Apr 202019

First published in: The Times Click here to view a map for this walk in a new window
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The dead flat North Kent coast is a psychogeographical kind of a place. It has little in the way of chocolate box appeal, but is packed with wildlife, rumbustious local history and quirky corners.

Wandering down Preston Road in Faversham on a nippy spring morning, it seemed a place that Charles Dickens would recognise with its Assembly Rooms, weather-boarded shops (‘Baldy the Butcher’) with jutting upper storeys, curly Dutch gables and ornamental clock brackets over the pavements.

A handsome wooden-legged Guildhall straddled the Market Place. Half-timbered medieval houses along Court Street led down to the quays on Faversham Creek. Oyster smacks, sailing barges, a yacht hoisted in a sling while a whistling man in blue overalls scrubbed her bottom clean after the long mucky winter.

Black headed gulls already in chocolate summer hoods screeched like urchins on the muddy banks of Faversham Creek. It was this winding tidal inlet that brought prosperity to the town in Tudor times. Cherries, corn, bricks and beer went out to the Thames on flat-bottomed barges, thence to London and the continent, while exotic items such as French wine and Scandinavian softwood made their way inland via Faversham.

The Saxon Shore Way led us along the creek, then across the sticky, fertile beanfields of Nagden and Graveney Marshes. Big clouds pushed eastwards, a rain shower came and went, and skylarks uplifted body and voice over the fields. There was a sense of space, freedom and one’s own smallness.

A picture of a marsh harrier hung on a fence. ‘I live here,’ it proclaimed, ‘but how much longer?’ A solar park the size of Faversham is planned to cover these marshes. Meanwhile, birdwatchers and walkers savour the solitude.

At the concrete bar of the sea wall, a revelation – a ten-mile view opening over cockleshell beaches, the Isle of Sheppey opposite, Whitstable on its shallow hill to the east, and a scattered mass of birds harvesting the muddy shores of the Swale, a silver-blue backwater of the distant Thames.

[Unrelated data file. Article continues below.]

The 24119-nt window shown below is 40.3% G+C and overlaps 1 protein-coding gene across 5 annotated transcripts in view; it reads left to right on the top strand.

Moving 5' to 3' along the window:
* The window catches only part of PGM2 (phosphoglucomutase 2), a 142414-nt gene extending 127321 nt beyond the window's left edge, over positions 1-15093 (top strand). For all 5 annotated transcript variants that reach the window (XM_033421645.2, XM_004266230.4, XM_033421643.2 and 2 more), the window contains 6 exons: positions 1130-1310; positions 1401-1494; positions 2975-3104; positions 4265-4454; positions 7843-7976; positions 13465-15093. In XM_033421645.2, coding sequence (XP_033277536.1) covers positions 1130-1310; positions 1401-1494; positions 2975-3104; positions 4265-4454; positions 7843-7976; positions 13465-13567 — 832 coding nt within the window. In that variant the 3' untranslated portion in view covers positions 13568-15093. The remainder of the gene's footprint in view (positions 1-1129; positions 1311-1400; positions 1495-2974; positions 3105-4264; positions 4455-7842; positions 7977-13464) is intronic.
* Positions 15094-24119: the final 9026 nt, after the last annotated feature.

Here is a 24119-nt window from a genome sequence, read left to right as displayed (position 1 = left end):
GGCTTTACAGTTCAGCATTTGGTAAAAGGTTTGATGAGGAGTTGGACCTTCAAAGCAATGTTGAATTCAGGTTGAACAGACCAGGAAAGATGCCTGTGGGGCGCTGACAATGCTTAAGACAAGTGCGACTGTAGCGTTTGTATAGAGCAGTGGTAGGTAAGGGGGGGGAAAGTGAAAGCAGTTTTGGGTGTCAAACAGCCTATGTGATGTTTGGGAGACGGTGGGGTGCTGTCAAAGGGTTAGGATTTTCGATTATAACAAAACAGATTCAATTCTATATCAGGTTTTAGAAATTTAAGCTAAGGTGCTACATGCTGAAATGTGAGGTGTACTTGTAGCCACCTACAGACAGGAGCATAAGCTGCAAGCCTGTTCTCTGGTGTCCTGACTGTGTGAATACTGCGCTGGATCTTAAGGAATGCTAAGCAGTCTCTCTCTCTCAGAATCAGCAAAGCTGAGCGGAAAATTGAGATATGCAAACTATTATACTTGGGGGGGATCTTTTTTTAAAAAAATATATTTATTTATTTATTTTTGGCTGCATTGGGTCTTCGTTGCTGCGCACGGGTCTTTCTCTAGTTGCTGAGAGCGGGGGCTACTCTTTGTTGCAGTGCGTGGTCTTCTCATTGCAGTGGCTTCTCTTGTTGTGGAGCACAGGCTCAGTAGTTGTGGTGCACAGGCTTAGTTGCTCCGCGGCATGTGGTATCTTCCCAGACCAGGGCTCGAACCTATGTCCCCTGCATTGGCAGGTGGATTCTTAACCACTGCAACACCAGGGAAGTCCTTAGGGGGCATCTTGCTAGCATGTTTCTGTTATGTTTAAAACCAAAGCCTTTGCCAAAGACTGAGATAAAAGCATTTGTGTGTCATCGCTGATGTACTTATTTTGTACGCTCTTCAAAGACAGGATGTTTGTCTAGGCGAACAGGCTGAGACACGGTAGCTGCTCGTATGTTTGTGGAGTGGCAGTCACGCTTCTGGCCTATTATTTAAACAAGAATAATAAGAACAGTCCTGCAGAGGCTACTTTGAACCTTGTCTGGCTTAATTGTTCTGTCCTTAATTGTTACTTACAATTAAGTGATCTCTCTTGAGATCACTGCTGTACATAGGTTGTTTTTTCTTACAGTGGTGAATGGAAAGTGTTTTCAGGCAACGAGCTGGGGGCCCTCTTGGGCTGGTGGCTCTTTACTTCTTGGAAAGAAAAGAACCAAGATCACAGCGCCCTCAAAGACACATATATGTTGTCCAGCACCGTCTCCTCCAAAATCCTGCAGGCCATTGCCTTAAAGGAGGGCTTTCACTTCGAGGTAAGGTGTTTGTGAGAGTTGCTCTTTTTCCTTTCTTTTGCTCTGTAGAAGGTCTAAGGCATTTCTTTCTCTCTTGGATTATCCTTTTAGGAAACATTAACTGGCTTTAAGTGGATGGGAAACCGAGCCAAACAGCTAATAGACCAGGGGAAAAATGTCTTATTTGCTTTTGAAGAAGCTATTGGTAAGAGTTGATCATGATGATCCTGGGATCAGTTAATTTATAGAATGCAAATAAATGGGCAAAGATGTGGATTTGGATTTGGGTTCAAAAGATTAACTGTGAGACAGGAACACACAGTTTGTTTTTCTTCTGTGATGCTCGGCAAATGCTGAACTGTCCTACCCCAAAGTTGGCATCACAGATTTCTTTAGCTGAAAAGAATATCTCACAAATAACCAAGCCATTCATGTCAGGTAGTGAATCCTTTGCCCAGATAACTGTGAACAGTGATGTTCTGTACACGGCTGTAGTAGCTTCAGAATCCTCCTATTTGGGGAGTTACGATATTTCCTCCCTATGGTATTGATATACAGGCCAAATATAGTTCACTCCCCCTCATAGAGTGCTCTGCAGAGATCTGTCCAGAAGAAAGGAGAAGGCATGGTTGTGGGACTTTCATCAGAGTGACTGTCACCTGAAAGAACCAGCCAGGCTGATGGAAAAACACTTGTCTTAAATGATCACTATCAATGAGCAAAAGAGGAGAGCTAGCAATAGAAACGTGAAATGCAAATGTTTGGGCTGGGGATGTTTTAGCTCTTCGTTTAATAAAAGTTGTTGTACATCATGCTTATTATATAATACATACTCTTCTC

Skylarks rose singing against silver and grey clouds inland, while from the tideline came the chuckling bark and bubble of brent geese feeding.

We turned eastward and followed the sea wall past brightly painted shore shacks and the blackened stakes of old oyster beds, ranks of wooden groynes and scampering dogs, all the way to the tall boarded shapes of the fishermen’s huts by Whitstable harbour.

Start: Faversham railway station, Kent, ME13 8EB (OS ref TR 016609)

Getting there: Rail to Faversham. Bus 3 (Canterbury-Sittingbourne). Road – M2, Jct 6

Walk (9 miles, easy, OS Explorers 149, 150): From north side of station, walk down Preston Road. Left along Market Street, right down Market Place and Court Street. Left by Anchor Inn (019619); right along quay. Follow Saxon Shore Way/SSW for 1¾ miles. Just past Nagden cottages, SSW turns left (031632), but keep ahead here (‘public footpath’, yellow arrow/YA). In 600m, right (031638, YA) under power lines on field path across Nagden Marshes. In 450m, left (035640, YA); in 500m, right along seawall (034645) to Sportsman Inn (062647). Continue along shore path for 5¼ miles past Seasalter to Whitstable Harbour (109670). Right down Cromwell Road; in 600m, left (111664) along Railway Avenue to Whitstable station. Return to Faversham by train.

Conditions: Path can be muddy and wet in places

Lunch: SportsmAn Inn, Faversham Rd, Seasalter CT5 4BP (01227-273370, thesportsmanseasalter.co.uk)

Accommodation: Swan Quay Inn, Conduit St, Faversham ME13 7DF (07538-106465, swanquayinn.com)

Info: Faversham TIC (01795-534542)

Wales Coast Path Walking Festival, 4-19 May – ramblers.org.uk/go-walking/wales-coast-path

satmap.com; ramblers.org.uk

 Posted by at 02:41

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